Six years after the West toppled Gadhafi, world still coping with a shattered Libya
UNITED NATIONS — Libya is a shattered land. Awash in weapons and explosives, riven by tribal and political rivalries, flooded by illegal migrants, and haven to lethal terrorist groups, Libya remains North Africa’s glaring tragedy, six years after an Anglo/French/American military effort toppled the Gadhafi regime.
Now with a certain quiet remorse, Britain and France are striving to put Libya back together again. But to paraphrase the nursery rhyme of Humpty Dumpty, can “all the King’s horses and all the King’s men put Humpty together again?”
This twice Texas-sized country with a tiny population of 6 million people defies easy answers.
After writing an article “Libya can be Great Again,” Britain’s Foreign Secretary Boris Johnson breezed into Tripoli to see things for himself. It was not his first trip, but the voyage represents the British government’s genuine commitment to fix a problem which it sadly started back in 2011 when misguided foreign intervention during the Arab Spring uprisings overthrew longtime Libyan dictator Colonel Gadhafi.
Minister Johnson conceded that Gadhafi’s removal in 2011 has been “a tragedy so far” for the Libyan people. He told the BBC that “we were way over optimistic” about Libya’s future.
The UK’s David Cameron, France’s Nicolas Sarkozy, and America’s Hillary Clinton were instrumental in shattering Libya’s status quo and instead opening the Pandora’s Box of social and security problems which are yet to be resolved peacefully.
Realistically speaking the country has two rival governments, a fractious gaggle of militias, and an entrenched Islamic fundamentalist culture. Moreover, and this is why the West is finally serious about solving the problem; Libya remains the conduit of hundreds of thousands of illegal migrants from Central and West Africa now pouring into Italy.
Addressing the Security Council, the UN’s new Special Representative for Libya, Ghassan Salame, told delegates of the practical difficulties facing residents in the capital Tripoli, “People are tired of the endless cuts in electricity and water, which in turn take down the telephone and the Internet. Libyans cannot understand being poor in a country rich with natural resources.”
Dr. Salame, an academic from Lebanon, added, “It is unnatural that in this wealthy country, university departments are closing one after another because the outrageous gap in the exchange rate has led the foreign faculty to quit en masse.”
He conceded, “There is obviously a serious problem of governance.”
Uruguay’s delegate advised that after six years it’s “hard to call what happening a success story.” Organized crime and human trafficking are among the challenges facing the country.
In the West, including Tripoli the capital but not much else, there’s the embattled Government of National Accord. Though internationally recognized, the rulers face an ambiguous political scene. They are confronted in the East by a rival regime in Benghazi which is backed by the powerful Libyan National Army under the mercurial Gen. Khalifta Haftar.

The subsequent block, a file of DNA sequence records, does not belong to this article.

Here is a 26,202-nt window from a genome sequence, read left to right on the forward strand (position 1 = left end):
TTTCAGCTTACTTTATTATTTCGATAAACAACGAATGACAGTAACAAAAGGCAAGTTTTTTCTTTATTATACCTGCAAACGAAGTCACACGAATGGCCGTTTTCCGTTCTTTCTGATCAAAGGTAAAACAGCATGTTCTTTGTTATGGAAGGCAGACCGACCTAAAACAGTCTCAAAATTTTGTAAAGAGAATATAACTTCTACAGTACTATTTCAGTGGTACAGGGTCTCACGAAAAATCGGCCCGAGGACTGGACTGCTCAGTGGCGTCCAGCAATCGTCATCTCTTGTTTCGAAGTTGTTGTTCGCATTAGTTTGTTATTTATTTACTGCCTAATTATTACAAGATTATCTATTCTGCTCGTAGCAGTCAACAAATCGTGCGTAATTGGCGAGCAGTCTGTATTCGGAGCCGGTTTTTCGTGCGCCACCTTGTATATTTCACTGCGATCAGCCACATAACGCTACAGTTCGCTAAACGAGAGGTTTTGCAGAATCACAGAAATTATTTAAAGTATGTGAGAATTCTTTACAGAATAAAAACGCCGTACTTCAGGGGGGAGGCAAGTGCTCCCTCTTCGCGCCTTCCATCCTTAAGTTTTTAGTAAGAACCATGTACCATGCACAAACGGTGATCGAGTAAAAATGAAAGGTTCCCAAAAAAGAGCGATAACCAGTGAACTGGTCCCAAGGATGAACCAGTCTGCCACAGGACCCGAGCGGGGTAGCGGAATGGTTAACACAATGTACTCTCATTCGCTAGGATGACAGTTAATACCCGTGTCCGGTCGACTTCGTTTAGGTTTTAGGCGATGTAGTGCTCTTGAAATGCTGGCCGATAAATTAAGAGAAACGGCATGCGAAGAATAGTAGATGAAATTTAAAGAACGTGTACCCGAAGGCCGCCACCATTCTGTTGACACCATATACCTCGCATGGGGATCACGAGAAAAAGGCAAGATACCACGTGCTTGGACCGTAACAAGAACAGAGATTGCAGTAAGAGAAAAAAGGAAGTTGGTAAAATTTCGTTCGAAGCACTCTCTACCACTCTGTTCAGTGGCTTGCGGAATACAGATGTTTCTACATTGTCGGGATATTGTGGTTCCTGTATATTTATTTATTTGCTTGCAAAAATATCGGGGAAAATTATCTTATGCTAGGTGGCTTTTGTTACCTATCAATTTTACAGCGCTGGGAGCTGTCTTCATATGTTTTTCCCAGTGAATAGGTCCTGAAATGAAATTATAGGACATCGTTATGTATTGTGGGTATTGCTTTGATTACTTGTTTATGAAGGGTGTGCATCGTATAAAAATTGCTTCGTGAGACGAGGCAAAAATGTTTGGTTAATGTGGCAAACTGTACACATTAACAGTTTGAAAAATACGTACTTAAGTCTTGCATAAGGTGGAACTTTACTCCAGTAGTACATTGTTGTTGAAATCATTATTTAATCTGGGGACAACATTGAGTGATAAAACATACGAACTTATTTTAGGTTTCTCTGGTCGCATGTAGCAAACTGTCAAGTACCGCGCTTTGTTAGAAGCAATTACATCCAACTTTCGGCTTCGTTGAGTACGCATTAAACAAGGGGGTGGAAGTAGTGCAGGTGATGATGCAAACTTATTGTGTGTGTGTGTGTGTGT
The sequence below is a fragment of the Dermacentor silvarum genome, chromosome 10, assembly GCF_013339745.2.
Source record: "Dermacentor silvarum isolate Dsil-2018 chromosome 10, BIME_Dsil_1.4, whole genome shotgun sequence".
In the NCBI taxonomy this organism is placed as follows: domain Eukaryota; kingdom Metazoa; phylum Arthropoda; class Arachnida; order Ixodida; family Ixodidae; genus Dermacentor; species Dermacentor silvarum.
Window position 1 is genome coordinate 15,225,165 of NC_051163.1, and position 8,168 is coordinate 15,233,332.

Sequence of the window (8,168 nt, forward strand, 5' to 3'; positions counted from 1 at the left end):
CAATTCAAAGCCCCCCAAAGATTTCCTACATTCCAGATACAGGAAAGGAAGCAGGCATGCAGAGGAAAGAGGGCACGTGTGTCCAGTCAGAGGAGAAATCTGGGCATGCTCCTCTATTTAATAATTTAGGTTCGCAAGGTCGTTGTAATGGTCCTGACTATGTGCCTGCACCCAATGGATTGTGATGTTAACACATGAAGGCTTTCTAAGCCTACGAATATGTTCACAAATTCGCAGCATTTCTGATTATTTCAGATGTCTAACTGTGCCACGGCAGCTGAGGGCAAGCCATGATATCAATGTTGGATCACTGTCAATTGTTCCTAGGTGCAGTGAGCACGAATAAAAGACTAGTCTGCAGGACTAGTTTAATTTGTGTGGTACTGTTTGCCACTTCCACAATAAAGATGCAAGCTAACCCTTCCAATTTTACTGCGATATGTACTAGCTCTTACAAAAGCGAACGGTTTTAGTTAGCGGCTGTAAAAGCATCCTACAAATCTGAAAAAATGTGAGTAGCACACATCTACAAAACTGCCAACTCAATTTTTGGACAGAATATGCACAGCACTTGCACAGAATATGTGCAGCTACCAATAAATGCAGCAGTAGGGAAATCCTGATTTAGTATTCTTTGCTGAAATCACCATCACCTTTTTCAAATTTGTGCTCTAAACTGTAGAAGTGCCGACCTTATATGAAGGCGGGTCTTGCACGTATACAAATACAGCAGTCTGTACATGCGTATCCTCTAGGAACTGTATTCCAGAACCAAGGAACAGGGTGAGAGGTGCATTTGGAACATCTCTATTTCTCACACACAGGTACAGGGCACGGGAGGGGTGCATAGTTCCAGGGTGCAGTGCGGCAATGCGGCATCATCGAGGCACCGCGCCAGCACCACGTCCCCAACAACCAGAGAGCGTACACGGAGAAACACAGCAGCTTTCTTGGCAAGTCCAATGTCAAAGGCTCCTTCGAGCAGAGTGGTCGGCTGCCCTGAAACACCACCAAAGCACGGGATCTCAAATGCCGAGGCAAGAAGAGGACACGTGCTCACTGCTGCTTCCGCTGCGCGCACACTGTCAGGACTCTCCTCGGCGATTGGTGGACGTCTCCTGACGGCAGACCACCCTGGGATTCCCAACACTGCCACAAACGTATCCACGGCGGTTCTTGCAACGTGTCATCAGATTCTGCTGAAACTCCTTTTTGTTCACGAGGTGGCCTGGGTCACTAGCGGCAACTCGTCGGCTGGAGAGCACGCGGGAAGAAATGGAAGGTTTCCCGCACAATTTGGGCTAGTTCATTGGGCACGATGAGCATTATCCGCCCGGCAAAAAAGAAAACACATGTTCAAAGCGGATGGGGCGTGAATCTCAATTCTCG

Though French President Emmanuel Macron has opened mediation between the two sides in an effort to put a positive EU imprint on the post-Gadhafi era, national unity eludes easy solutions.
Oil may lubricate but not solve the question. The UN reports that petroleum production reached over one million barrels of oil per day, boosting government revenues. Yet in a major oil producing country, people must often wait a day to get 5 gallons of gas.
So why is this so important for Europe and the USA?
Libya remains a failed state serving as a funnel of illegal migrants into Italy and beyond. A vast network of criminal human smugglers send unwary migrants on their way into the Mediterranean often to their deaths.
Then there’s the unsettling issue of ISIS, Al Qaida, and foreign fighters who profit from Libya’s chaos.
Boris Johnson stressed Britain’s national interest in Libya: “the front line in Europe’s struggle against illegal migration and terrorism.”
UK delegate Matthew Rycroft stated, “Our top message is one of unity, to make sure all Libyans come together at this difficult time, put their divided path behind them, and unite in order to defeat terrorism, to tackle the challenge of migration.”
A UN report cautions, “Threats to national security can only be addressed effectively through the creation of unified Libyan armed and security forces.”
Now there’s a big diplomatic effort to have a High level meeting on Libya during the upcoming UN General Assembly debate.
But as the UN’s Salame warns, “Any efforts to force a solution must be Libyan-led and Libyan-owned. The United Nations is here to support them in they endeavors, and certainly not to replace them.”
John J. Metzler is a United Nations correspondent covering diplomatic and defense issues. He is the author of Divided Dynamism the Diplomacy of Separated Nations: Germany, Korea, China (2014). [See pre-2011 Archives]